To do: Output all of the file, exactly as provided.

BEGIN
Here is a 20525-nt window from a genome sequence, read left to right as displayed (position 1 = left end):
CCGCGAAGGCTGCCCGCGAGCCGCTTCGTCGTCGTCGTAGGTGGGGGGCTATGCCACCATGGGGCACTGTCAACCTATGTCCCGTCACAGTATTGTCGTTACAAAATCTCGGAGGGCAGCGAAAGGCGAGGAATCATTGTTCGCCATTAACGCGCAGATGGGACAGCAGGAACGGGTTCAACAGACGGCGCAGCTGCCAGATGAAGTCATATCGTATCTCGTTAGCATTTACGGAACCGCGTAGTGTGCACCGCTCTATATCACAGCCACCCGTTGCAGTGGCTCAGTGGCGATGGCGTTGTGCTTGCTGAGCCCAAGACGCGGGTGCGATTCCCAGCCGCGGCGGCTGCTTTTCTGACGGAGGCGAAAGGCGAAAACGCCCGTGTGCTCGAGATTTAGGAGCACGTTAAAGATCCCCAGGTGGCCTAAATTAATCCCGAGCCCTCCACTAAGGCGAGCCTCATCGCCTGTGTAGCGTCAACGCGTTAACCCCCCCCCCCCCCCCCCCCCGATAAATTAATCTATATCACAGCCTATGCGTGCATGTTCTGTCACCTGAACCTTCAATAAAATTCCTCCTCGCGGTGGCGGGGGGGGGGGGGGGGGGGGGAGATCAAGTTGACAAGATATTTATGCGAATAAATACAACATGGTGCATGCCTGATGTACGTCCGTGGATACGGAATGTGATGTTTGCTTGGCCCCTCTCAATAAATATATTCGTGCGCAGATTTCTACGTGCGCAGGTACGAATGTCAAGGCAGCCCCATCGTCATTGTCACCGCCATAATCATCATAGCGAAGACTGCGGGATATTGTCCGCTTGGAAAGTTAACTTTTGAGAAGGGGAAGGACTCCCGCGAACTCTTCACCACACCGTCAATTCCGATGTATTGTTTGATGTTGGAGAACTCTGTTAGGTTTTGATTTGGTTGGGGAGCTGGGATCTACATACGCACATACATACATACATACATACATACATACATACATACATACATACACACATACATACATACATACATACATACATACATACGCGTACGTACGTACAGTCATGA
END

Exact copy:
Here is a 20525-nt window from a genome sequence, read left to right as displayed (position 1 = left end):
CCGCGAAGGCTGCCCGCGAGCCGCTTCGTCGTCGTCGTAGGTGGGGGGCTATGCCACCATGGGGCACTGTCAACCTATGTCCCGTCACAGTATTGTCGTTACAAAATCTCGGAGGGCAGCGAAAGGCGAGGAATCATTGTTCGCCATTAACGCGCAGATGGGACAGCAGGAACGGGTTCAACAGACGGCGCAGCTGCCAGATGAAGTCATATCGTATCTCGTTAGCATTTACGGAACCGCGTAGTGTGCACCGCTCTATATCACAGCCACCCGTTGCAGTGGCTCAGTGGCGATGGCGTTGTGCTTGCTGAGCCCAAGACGCGGGTGCGATTCCCAGCCGCGGCGGCTGCTTTTCTGACGGAGGCGAAAGGCGAAAACGCCCGTGTGCTCGAGATTTAGGAGCACGTTAAAGATCCCCAGGTGGCCTAAATTAATCCCGAGCCCTCCACTAAGGCGAGCCTCATCGCCTGTGTAGCGTCAACGCGTTAACCCCCCCCCCCCCCCCCCCCCGATAAATTAATCTATATCACAGCCTATGCGTGCATGTTCTGTCACCTGAACCTTCAATAAAATTCCTCCTCGCGGTGGCGGGGGGGGGGGGGGGGGGGGGAGATCAAGTTGACAAGATATTTATGCGAATAAATACAACATGGTGCATGCCTGATGTACGTCCGTGGATACGGAATGTGATGTTTGCTTGGCCCCTCTCAATAAATATATTCGTGCGCAGATTTCTACGTGCGCAGGTACGAATGTCAAGGCAGCCCCATCGTCATTGTCACCGCCATAATCATCATAGCGAAGACTGCGGGATATTGTCCGCTTGGAAAGTTAACTTTTGAGAAGGGGAAGGACTCCCGCGAACTCTTCACCACACCGTCAATTCCGATGTATTGTTTGATGTTGGAGAACTCTGTTAGGTTTTGATTTGGTTGGGGAGCTGGGATCTACATACGCACATACATACATACATACATACATACATACATACATACATACATACACACATACATACATACATACATACATACATACATACGCGTACGTACGTACAGTCATGA